Fri 9/8 – 12:50p – To finish yesterday – got home after 9:30, we were both grouchy, got cab home, were going to go to McDonald’s because we were told it was the only palce open – but found 101 Parnell on the way. Also had a pint in the Celt Pub. I’ll fill in details later. Right now I’m at the Laundromat – for future reference, they are open M-F 8a-7p, Sa 9a-6p. Small machines are 2.70 punts, soap is 60 pence (called powder). To have them do it, a small load is 6 punts. I will be very glad to have clean clothes. The washers are interesting – they are front loading and churn, then stop and sit, then churn some more. Now it’s spinning dry. I started at 12:50 so we’ll see how long it takes. The guest house people are not very helpful. They said no restaurants  would be open last night (we found one) and they said there were laundry places on O’Connell. There weren’t. I went down to Parnell where the Lonely Planet book said there was one. It is so great that I have that. Anyway, this morning we got up and both of us packed. I thought I was going to move rooms today, but apparently I don’t until Saturday. We had breakfast – same as before – fried eggs, beans plus sausage and ham for Cindy. She didn’t like it and I’m none too fond, either. From now on I’ll probably go for cereal. Then we caught a cab to the airport, wandered around, and she left. Boo hoo. I am going to miss her a lot. We did so much! So then I took a cab home, reorganized all my stuff and set out for this laundromat. My plans for the rest of the day are food, email/web stuff and food shopping, probably in that order. Tonite I’ll probably stay in and watch tv & get to sleep early. Tomorrow I’ll probably plan my Rathlin Island trip. I also want (probably) to buy some more clothes, but I’m not positive. A pair of jeans might be good. Also tonite/tomorrow I’ll try to make a list of stuff I want to do for the rest of the trip. I think the wash part is about half done. It’s 1:20. I think I’ll drop it off next time. I just noticed some schoolkids – odd that they would be wandering around at 1:30 in the afternoon. Wash just ended – 1:30 – and my clothes are now in the spinner for a few minutes. Then they go into the dryer. I’m hungry. There was a pizza place on O’Connell St. So I think I’ll go there. The other 3 people here work here – they got a big plastic bag full of butcher’s smocks (I hope) all covered in blood.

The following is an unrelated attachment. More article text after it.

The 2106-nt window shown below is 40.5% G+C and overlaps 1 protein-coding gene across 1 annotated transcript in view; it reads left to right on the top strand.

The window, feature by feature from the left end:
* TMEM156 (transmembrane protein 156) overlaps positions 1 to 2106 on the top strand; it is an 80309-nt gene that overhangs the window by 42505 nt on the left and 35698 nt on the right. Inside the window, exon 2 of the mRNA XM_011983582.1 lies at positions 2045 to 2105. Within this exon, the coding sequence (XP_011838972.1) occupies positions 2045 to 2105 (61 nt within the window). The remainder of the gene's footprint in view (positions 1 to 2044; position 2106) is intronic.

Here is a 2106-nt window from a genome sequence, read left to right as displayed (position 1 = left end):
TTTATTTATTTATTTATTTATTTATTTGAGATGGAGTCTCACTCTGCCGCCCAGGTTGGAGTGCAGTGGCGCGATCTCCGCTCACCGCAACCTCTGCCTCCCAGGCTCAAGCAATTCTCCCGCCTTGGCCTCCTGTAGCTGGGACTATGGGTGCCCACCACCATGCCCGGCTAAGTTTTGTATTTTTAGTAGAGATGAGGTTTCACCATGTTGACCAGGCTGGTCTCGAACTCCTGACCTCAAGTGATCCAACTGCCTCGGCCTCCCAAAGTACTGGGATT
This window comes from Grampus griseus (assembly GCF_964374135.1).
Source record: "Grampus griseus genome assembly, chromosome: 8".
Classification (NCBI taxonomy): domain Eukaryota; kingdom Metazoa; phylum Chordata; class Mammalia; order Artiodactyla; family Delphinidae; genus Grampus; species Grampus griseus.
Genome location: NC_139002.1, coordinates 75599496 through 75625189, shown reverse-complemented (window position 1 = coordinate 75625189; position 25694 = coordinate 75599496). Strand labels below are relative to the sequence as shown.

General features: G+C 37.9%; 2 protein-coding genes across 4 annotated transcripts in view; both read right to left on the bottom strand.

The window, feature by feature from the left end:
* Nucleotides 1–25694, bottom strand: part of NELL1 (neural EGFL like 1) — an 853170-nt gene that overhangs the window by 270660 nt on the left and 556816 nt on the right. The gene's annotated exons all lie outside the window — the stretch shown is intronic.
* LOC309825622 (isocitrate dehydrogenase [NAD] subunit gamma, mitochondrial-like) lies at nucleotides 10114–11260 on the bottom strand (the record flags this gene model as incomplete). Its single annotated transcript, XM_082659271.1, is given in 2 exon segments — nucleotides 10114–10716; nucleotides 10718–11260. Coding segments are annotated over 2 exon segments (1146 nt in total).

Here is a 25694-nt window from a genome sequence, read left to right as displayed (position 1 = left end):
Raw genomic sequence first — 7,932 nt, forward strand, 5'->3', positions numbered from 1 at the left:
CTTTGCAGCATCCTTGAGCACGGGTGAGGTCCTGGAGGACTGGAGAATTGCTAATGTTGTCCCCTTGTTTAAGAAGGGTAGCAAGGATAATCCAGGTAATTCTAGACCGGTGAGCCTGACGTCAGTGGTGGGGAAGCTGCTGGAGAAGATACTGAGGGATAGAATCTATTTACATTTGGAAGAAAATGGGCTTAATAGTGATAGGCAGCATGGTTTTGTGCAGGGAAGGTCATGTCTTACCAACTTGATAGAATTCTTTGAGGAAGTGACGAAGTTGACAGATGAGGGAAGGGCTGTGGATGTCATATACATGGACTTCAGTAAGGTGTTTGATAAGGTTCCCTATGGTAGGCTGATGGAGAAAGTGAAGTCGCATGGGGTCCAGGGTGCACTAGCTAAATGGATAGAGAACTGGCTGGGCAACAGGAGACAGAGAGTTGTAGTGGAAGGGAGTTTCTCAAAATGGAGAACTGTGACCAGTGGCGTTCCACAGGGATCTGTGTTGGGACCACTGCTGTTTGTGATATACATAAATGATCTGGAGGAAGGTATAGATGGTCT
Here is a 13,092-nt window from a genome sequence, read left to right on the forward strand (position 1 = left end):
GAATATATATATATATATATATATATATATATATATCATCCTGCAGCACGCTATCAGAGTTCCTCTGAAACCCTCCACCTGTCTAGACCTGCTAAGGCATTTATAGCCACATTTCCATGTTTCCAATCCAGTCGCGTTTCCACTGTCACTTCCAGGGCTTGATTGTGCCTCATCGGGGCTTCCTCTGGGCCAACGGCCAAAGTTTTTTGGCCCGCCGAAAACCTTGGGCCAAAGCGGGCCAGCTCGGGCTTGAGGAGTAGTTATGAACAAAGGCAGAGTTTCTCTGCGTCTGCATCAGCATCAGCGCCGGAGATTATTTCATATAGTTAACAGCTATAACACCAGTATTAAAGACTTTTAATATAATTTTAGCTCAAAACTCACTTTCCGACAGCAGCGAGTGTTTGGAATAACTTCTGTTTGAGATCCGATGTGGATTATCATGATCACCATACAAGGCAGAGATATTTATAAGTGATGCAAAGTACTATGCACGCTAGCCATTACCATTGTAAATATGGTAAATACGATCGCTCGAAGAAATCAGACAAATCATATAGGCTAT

Sat 9/9 – 10am – I’m on the bus for the Grand Dublin tour – I will be carted around for almost 3 hours. I decided to do this one instead of the hop on/off because I’ve hit most of the hot spots. This one should give me a view to more of the city. Yesterday after finishing laundry, I ate at ‘La Pizza’ – fast food pizza. Then I picked up a few groceries at the Icehouse. I didn’t realize before I went in there that it would be 90% frozen food (I should have figured that out!) So today on my way home I’ll get a few proper groceries. All I could get there was some junk food and a pasta salad with corn that wasn’t good. Then I just hung out in my room – watched the British versions for ‘Wheel of Fortune’ and ‘Who Wants to be a Millionaire’ and in between watched the National Geographic channel. Very interesting. The game shows do have slightly different rules from their American counterparts. Then I read through the L.P. book and picked out the remaining stuff I want to see. Also, I totally reorganized and thought I lost $860. I found it later (yay!) ooh the tout people just gave me a very nice Dublin map. Tour guide is Bill Smith. I’ll write notes on his commentary. We just passed the Sein Feinn bookstore but he didn’t mention it. We’re now in front of the art museum/Garden of Remembrance – with the ‘Children of Lir’ sculpture. Definitely worth another look. I’ll have to see if there is anything at the Abbey/Peacock Theater. Irish coat of arms – lion & unicorn. Blarney Woolen Mills on Nassu St just south of Trinity College. Merrion Square is very lush, and across the street is the National Gallery of Art (free!). I should get back here, and take a picture of the doors. Example of Georgian Leeson/Pembroke end of Georgian stuff. St Stephen’s Green. Church across from it used for socialite weddings. Tourism center looks like it us an old church off Grafton. Liberties area – just past St Augustine/John – street market. Beautiful gardens in front of the Museum of Modern Art, next to the jail (Kilmainham). Trisha Yearwood at Olympia 20,21. We just went through Phoenix Park. Saw a number of people running. Cruke’s Acre 3500-5000 mass burial ground 1780? rebellion. Oldest street – Fishamble. Over – masses ar St Mary’s Pro-Cathedral Sat 6pm, St Kev. Oratory 8pm; Sunday 10a, 11a(Latin sung by Palestrina Choir), 12:30, 6:30p. Weekdays 8:30, 10, 11, 12:45, 5:45.